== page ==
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HSE has given out 40,000 more cards than planned

THE HSE has missed another big target by issuing 40,000 more medical cards than planned this year.

Health budgets are under additional pressure as a result of the unexpected spike.

The number of people covered by either a medical card or a GP-visit card is now edging towards 2 million, latest figures show.

However, Stephen McMahon, the head of the Irish Patients' Association (IPA), has warned in advance of the Budget that there should be "level heads" in response to the recession.


He said "fiscal surgery" should not be performed without taking into account the long-term effect on patients.

"It's absolutely critical that citizens who can no longer afford to pay for their primary care are provided with medical cards to gain access to medical care," he said.

"If they can't visit a family doctor and they have a serious condition, they will end up in a far more serious position."

This will then place more pressure on an overstretched hospital system.

Mr McMahon said many working people are struggling to afford GP care, and there are huge challenges ahead in the provision of services.

The HSE said that there had been an increase of 144,540 people eligible for a medical card by the beginning of October.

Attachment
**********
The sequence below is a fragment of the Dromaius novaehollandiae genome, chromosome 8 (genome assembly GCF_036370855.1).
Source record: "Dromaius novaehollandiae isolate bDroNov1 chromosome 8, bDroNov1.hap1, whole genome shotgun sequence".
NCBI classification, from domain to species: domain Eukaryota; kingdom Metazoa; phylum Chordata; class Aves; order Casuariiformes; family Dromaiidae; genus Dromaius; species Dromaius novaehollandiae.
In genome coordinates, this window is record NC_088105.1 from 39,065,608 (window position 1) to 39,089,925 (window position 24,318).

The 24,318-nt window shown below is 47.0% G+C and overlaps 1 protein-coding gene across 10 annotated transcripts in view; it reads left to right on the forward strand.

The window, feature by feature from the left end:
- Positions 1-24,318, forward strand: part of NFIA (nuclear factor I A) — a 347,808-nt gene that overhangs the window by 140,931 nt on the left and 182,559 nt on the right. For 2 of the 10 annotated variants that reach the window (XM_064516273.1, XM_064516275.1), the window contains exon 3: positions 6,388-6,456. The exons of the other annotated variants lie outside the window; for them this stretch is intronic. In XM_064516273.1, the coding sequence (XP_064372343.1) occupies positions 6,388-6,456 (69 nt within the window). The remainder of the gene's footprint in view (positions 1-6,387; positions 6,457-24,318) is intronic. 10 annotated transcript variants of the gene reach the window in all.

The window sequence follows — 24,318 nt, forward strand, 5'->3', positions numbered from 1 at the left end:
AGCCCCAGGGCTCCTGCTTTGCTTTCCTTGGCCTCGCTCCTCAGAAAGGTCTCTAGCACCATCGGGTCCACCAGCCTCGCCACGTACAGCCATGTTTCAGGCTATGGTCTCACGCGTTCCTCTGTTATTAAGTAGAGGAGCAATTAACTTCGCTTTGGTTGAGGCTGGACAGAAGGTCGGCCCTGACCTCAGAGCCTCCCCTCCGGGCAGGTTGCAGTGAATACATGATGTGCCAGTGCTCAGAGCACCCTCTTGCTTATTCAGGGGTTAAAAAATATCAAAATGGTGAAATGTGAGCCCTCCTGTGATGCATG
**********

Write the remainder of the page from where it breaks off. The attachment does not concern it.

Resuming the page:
The number of people covered now stands at over 1.8 million, while the numbers covered by a GP-visit card is 131,191.

A recent HSE performance report said that the growth beyond service plan levels is "putting upward pressure" on general medical costs.

The number of items reimbursed on the medical card scheme has grown by 3.1 million items when compared to the same period last year.

Meanwhile, HSE figures show that more than 95pc of properly completed medical card applications were processed within the target time frame of 15 days.


A report from the HSE said that the remaining cards are a "work in progress and the majority of these relate to the assessment of discretionary medical cards".

Last week, Health Minister James Reilly promised to introduce free GP care for everyone from 2015 -- but could not say what it would cost. The minister made the pledge of free doctor visits for all as he outlined a timeline for major health measures, including the introduction of universal healthcare insurance from 2016.